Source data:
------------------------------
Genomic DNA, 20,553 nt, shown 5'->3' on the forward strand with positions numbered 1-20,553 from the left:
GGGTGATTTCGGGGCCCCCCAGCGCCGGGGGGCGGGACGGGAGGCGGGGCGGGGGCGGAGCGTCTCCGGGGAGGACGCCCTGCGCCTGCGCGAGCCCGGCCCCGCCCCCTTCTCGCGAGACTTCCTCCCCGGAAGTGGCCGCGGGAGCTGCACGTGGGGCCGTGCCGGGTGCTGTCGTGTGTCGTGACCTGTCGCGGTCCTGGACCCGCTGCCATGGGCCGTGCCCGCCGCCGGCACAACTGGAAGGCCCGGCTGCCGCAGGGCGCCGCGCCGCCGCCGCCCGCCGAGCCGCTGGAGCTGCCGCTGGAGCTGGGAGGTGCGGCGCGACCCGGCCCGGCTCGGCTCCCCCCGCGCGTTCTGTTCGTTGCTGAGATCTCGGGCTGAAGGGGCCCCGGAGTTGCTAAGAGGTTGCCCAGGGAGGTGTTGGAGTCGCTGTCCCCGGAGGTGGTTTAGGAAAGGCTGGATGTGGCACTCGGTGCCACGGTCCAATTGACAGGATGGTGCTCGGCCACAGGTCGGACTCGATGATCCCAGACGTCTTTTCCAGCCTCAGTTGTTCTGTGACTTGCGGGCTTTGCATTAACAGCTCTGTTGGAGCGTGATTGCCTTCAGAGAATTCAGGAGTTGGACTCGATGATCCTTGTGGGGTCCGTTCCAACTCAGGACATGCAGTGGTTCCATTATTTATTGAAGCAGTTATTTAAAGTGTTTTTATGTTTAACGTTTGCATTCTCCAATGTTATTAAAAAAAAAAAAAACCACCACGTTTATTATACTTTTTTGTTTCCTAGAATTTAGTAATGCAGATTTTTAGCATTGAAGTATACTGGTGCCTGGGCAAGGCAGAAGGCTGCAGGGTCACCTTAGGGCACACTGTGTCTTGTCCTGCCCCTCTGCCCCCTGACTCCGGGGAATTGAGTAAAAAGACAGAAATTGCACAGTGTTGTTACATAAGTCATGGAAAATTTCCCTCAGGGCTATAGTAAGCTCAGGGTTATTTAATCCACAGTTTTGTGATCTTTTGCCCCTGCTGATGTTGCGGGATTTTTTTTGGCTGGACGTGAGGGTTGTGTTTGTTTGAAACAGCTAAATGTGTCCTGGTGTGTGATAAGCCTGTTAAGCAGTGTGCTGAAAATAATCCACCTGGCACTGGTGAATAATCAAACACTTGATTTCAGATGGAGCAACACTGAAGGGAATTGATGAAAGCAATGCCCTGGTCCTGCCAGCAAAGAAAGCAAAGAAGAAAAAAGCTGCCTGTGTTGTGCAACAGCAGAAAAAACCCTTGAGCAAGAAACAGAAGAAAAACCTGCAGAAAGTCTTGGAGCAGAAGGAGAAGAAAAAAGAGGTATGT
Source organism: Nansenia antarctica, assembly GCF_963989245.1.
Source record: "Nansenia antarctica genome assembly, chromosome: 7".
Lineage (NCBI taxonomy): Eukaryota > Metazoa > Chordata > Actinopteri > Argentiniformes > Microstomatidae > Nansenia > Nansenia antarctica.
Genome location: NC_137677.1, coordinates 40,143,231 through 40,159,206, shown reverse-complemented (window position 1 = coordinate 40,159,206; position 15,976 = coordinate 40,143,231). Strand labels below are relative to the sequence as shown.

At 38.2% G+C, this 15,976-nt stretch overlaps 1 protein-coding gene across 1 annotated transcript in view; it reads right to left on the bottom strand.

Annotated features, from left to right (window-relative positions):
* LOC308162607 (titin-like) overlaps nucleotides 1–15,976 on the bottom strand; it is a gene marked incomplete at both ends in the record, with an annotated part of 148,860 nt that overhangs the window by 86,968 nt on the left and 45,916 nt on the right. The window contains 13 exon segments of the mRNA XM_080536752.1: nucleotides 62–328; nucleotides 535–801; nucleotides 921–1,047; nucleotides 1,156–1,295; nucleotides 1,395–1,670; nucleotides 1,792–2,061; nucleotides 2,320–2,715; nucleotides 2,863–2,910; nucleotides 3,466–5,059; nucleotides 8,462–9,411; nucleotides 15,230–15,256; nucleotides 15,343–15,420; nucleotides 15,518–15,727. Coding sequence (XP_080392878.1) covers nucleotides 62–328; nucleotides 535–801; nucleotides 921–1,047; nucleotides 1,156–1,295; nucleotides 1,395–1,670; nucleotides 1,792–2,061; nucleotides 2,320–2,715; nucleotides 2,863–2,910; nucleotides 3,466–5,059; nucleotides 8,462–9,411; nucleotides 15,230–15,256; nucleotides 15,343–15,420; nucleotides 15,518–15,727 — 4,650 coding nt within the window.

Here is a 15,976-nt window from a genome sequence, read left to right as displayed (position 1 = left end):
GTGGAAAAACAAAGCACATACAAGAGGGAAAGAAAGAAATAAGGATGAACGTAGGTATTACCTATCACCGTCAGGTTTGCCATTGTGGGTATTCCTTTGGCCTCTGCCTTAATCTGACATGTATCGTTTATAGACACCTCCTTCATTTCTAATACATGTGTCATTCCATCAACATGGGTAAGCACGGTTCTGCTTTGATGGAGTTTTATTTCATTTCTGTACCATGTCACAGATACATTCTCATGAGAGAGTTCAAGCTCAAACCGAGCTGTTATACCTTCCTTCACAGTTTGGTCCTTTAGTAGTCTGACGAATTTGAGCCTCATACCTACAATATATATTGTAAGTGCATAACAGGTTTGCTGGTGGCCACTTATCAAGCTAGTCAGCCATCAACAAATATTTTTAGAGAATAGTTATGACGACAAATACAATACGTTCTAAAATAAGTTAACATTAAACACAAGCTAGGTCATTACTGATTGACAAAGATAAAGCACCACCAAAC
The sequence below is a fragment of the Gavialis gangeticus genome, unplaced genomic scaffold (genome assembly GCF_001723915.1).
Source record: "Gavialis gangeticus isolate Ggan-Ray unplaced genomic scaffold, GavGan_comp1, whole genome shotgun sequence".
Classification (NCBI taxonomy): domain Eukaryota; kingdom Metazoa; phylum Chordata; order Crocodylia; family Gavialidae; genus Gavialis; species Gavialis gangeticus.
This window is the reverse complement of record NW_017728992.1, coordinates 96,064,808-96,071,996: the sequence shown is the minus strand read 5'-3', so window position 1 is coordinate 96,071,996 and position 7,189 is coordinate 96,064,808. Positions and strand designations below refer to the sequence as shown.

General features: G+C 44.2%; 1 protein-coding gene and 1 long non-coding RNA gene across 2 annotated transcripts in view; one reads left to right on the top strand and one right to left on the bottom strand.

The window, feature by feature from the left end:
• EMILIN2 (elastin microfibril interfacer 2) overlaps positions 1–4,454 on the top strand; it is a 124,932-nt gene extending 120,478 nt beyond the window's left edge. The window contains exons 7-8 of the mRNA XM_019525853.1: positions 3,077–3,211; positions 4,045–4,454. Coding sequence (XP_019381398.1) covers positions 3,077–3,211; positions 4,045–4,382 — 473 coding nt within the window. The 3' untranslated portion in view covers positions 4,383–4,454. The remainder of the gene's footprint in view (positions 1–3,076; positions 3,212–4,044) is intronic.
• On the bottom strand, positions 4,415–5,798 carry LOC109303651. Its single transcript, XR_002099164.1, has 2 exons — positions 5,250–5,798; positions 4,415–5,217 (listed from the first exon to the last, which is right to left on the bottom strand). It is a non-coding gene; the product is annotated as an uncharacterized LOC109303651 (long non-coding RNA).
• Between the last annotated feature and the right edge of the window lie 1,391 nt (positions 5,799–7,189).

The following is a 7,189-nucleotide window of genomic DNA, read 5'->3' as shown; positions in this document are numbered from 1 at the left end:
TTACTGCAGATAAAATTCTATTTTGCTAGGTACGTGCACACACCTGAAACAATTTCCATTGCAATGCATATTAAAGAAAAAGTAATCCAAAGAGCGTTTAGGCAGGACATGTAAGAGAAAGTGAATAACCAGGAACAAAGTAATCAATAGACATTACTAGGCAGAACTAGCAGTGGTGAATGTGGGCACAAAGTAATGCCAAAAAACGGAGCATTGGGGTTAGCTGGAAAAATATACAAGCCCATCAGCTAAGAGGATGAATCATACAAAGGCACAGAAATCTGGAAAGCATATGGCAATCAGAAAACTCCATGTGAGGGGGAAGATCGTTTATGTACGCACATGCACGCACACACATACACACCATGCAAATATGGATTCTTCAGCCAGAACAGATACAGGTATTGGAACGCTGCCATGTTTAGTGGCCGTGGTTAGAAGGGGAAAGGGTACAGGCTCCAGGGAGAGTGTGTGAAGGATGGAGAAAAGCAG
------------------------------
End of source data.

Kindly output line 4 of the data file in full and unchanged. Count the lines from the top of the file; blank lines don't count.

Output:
Source record: "Nansenia antarctica genome assembly, chromosome: 7".